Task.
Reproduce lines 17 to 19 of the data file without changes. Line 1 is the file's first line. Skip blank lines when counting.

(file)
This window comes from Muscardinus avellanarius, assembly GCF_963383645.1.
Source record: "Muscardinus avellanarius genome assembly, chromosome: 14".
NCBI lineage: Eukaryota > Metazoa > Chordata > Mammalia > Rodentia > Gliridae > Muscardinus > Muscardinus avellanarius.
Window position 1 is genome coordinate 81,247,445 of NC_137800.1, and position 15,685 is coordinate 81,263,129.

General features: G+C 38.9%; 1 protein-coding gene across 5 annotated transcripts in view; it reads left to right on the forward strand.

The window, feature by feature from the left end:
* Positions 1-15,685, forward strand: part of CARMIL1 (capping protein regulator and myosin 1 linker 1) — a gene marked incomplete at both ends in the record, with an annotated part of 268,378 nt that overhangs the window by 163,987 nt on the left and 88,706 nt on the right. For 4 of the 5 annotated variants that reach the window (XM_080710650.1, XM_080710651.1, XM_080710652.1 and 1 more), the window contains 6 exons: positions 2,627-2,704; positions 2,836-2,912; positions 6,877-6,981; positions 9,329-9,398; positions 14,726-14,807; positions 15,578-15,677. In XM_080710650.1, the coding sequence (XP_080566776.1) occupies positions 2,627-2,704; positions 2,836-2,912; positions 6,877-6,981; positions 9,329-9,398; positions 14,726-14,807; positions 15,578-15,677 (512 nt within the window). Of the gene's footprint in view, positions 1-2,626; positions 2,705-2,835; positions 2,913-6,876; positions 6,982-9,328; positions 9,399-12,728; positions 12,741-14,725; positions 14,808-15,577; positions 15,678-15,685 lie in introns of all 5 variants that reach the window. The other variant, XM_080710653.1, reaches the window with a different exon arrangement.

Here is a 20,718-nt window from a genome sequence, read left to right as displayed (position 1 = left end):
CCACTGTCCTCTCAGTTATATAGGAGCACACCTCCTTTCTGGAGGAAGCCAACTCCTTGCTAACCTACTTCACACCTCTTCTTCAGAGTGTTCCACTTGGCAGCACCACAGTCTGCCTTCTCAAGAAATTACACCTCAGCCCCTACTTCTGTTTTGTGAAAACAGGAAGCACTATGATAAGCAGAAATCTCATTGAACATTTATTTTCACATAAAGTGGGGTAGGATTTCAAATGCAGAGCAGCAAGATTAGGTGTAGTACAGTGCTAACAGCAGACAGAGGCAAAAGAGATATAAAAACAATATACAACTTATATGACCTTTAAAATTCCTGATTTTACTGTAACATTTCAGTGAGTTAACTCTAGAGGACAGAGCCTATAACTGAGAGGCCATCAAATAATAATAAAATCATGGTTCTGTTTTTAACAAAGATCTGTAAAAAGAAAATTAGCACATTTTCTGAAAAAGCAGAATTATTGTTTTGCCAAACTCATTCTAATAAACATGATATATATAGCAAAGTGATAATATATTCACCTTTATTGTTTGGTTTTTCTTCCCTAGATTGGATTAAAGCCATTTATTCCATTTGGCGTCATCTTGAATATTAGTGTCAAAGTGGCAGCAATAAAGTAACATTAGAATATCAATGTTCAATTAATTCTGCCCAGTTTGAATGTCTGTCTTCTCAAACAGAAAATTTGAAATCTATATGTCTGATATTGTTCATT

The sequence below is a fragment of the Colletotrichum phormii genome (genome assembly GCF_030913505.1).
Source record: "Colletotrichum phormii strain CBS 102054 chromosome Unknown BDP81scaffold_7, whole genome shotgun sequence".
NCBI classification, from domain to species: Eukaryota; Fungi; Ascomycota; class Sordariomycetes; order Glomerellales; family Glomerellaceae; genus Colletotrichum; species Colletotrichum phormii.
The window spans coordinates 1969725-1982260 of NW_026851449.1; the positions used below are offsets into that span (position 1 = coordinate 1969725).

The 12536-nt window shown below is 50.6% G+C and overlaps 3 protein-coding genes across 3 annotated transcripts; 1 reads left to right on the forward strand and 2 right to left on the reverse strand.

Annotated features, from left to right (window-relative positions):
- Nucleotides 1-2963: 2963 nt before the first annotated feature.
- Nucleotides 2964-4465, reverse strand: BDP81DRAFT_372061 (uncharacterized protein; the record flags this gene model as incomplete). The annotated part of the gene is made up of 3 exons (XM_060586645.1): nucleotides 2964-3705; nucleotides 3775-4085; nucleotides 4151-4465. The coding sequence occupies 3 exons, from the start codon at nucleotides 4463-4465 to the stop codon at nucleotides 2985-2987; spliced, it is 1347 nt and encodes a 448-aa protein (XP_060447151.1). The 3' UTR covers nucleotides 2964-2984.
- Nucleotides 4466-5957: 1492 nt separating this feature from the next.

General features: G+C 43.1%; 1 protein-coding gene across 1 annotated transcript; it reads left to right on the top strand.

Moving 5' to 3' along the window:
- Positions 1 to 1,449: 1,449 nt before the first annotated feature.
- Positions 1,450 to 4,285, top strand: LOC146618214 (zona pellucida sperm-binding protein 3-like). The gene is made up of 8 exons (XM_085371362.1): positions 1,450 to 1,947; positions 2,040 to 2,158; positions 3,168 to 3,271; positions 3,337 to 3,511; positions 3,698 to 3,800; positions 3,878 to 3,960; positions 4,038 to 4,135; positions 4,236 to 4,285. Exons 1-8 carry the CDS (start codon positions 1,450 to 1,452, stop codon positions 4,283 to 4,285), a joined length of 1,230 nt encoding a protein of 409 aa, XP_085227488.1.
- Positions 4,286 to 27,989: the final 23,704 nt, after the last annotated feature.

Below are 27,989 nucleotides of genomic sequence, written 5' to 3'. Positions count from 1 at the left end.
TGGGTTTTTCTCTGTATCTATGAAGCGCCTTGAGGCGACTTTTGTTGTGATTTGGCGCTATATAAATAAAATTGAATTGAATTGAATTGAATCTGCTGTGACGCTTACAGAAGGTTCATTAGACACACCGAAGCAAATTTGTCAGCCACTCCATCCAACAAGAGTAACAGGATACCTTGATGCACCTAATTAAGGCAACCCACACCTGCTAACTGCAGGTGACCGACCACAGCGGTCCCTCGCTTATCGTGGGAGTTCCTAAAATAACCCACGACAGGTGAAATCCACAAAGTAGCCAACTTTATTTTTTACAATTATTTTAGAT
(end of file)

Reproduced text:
- Nucleotides 2964-4465, reverse strand: BDP81DRAFT_372061 (uncharacterized protein; the record flags this gene model as incomplete). The annotated part of the gene is made up of 3 exons (XM_060586645.1): nucleotides 2964-3705; nucleotides 3775-4085; nucleotides 4151-4465. The coding sequence occupies 3 exons, from the start codon at nucleotides 4463-4465 to the stop codon at nucleotides 2985-2987; spliced, it is 1347 nt and encodes a 448-aa protein (XP_060447151.1). The 3' UTR covers nucleotides 2964-2984.
- Nucleotides 4466-5957: 1492 nt separating this feature from the next.

General features: G+C 43.1%; 1 protein-coding gene across 1 annotated transcript; it reads left to right on the top strand.